The Albuquerque Police Department has finished revising its use-of-force policies and officers will begin training on the new policies over the next quarter, according to authorities.
The Albuquerque Journal reports that the changes have been approved by the Department of Justice, which is engaged in a settlement agreement to reform the city’s police department.
According to the Journal, city leaders anticipate the changes will result in fewer shootings by officers since they should have a better sense of when they can use less-lethal force rather than deadly force.
Less lethal options include stun guns, beanbag shotguns, 40-millimeter impact launchers or canine deployments.
There were 18 shootings by Albuquerque police officers last year and 10 of them were fatal.
The number caused DOJ attorneys and community stakeholders to raise concerns at a federal court hearing last month.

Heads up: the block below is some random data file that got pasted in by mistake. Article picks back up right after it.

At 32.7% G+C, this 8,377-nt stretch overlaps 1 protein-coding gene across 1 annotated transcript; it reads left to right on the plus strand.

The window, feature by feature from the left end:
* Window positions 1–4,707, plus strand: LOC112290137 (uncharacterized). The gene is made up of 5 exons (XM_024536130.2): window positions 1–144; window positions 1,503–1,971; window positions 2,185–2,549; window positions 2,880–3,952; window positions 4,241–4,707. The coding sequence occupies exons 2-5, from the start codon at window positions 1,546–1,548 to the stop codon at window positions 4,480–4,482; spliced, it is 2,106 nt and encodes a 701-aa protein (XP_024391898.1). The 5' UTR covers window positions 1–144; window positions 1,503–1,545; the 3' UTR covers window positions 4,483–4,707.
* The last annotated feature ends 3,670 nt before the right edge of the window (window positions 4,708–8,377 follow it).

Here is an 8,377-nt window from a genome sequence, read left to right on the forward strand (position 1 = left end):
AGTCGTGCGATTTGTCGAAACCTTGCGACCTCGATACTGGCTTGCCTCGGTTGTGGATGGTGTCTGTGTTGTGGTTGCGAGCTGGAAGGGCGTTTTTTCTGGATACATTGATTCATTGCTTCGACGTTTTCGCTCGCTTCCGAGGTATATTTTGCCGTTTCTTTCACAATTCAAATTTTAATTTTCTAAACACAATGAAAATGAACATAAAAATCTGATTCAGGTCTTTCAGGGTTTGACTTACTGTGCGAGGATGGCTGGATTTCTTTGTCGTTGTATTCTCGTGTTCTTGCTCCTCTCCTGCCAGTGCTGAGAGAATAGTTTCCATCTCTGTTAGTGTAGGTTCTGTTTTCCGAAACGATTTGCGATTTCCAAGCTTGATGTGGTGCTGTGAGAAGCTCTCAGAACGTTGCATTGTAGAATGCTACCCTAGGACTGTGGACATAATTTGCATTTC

The Journal said the police department currently is at 100% primary compliance, 99% secondary compliance and 80% operational compliance with the reforms laid out in the court approved settlement agreement with the DOJ.
“We wanted officers to be clear on when they could use less lethal force,” said Superintendent of Police Reform Victor E. Valdez, who is a retired judge. “We found officers should be able to use less lethal force sooner than they were (formerly) able to under the previous policy. These revisions allow better protection to both the public and the officers when confronted with a violent individual.”
Police Chief Harold Medina said “our goal with these changes is to make sure that if de-escalation is not possible, we exhaust every tool available to apprehend offenders, only using a firearm as a last resort.”
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